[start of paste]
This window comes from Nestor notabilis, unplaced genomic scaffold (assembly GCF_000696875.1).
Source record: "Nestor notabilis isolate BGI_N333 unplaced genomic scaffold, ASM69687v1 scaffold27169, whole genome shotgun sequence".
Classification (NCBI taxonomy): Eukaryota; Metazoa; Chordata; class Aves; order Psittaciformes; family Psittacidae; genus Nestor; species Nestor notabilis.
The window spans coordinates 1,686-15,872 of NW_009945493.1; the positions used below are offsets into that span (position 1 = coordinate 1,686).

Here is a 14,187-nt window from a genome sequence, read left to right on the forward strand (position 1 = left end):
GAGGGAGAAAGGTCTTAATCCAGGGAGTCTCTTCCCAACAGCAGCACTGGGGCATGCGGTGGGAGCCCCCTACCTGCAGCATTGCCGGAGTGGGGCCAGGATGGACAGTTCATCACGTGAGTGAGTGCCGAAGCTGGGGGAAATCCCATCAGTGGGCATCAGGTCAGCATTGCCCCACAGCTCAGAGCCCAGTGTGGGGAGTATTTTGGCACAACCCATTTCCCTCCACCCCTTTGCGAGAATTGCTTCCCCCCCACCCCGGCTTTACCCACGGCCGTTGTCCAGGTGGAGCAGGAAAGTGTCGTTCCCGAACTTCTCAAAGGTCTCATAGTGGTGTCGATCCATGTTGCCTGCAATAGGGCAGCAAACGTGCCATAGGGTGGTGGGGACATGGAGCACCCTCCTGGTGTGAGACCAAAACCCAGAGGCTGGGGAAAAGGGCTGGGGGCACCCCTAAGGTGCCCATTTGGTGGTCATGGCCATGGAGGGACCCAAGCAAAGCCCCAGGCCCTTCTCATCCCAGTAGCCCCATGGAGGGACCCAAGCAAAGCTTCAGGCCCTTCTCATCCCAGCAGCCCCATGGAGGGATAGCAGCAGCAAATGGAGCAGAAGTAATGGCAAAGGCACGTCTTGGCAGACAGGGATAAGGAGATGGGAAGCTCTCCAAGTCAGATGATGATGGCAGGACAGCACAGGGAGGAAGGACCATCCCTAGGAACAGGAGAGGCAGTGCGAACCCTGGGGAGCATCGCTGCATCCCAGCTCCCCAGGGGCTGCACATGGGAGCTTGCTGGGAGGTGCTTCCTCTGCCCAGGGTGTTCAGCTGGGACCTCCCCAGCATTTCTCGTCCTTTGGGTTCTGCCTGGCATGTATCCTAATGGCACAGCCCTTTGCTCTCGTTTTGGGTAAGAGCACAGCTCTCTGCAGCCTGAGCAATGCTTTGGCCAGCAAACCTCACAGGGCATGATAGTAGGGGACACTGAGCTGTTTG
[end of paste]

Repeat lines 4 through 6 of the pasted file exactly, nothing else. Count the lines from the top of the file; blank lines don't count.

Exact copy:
The window spans coordinates 1,686-15,872 of NW_009945493.1; the positions used below are offsets into that span (position 1 = coordinate 1,686).

Here is a 14,187-nt window from a genome sequence, read left to right on the forward strand (position 1 = left end):
GAGGGAGAAAGGTCTTAATCCAGGGAGTCTCTTCCCAACAGCAGCACTGGGGCATGCGGTGGGAGCCCCCTACCTGCAGCATTGCCGGAGTGGGGCCAGGATGGACAGTTCATCACGTGAGTGAGTGCCGAAGCTGGGGGAAATCCCATCAGTGGGCATCAGGTCAGCATTGCCCCACAGCTCAGAGCCCAGTGTGGGGAGTATTTTGGCACAACCCATTTCCCTCCACCCCTTTGCGAGAATTGCTTCCCCCCCACCCCGGCTTTACCCACGGCCGTTGTCCAGGTGGAGCAGGAAAGTGTCGTTCCCGAACTTCTCAAAGGTCTCATAGTGGTGTCGATCCATGTTGCCTGCAATAGGGCAGCAAACGTGCCATAGGGTGGTGGGGACATGGAGCACCCTCCTGGTGTGAGACCAAAACCCAGAGGCTGGGGAAAAGGGCTGGGGGCACCCCTAAGGTGCCCATTTGGTGGTCATGGCCATGGAGGGACCCAAGCAAAGCCCCAGGCCCTTCTCATCCCAGTAGCCCCATGGAGGGACCCAAGCAAAGCTTCAGGCCCTTCTCATCCCAGCAGCCCCATGGAGGGATAGCAGCAGCAAATGGAGCAGAAGTAATGGCAAAGGCACGTCTTGGCAGACAGGGATAAGGAGATGGGAAGCTCTCCAAGTCAGATGATGATGGCAGGACAGCACAGGGAGGAAGGACCATCCCTAGGAACAGGAGAGGCAGTGCGAACCCTGGGGAGCATCGCTGCATCCCAGCTCCCCAGGGGCTGCACATGGGAGCTTGCTGGGAGGTGCTTCCTCTGCCCAGGGTGTTCAGCTGGGACCTCCCCAGCATTTCTCGTCCTTTGGGTTCTGCCTGGCATGTATCCTAATGGCACAGCCCTTTGCTCTCGTTTTGGGTAAGAGCACAGCTCTCTGCAGCCTGAGCAATGCTTTGGCCAGCAAACCTCACAGGGCATGATAGTAGGGGACACTGAGCTGTTTG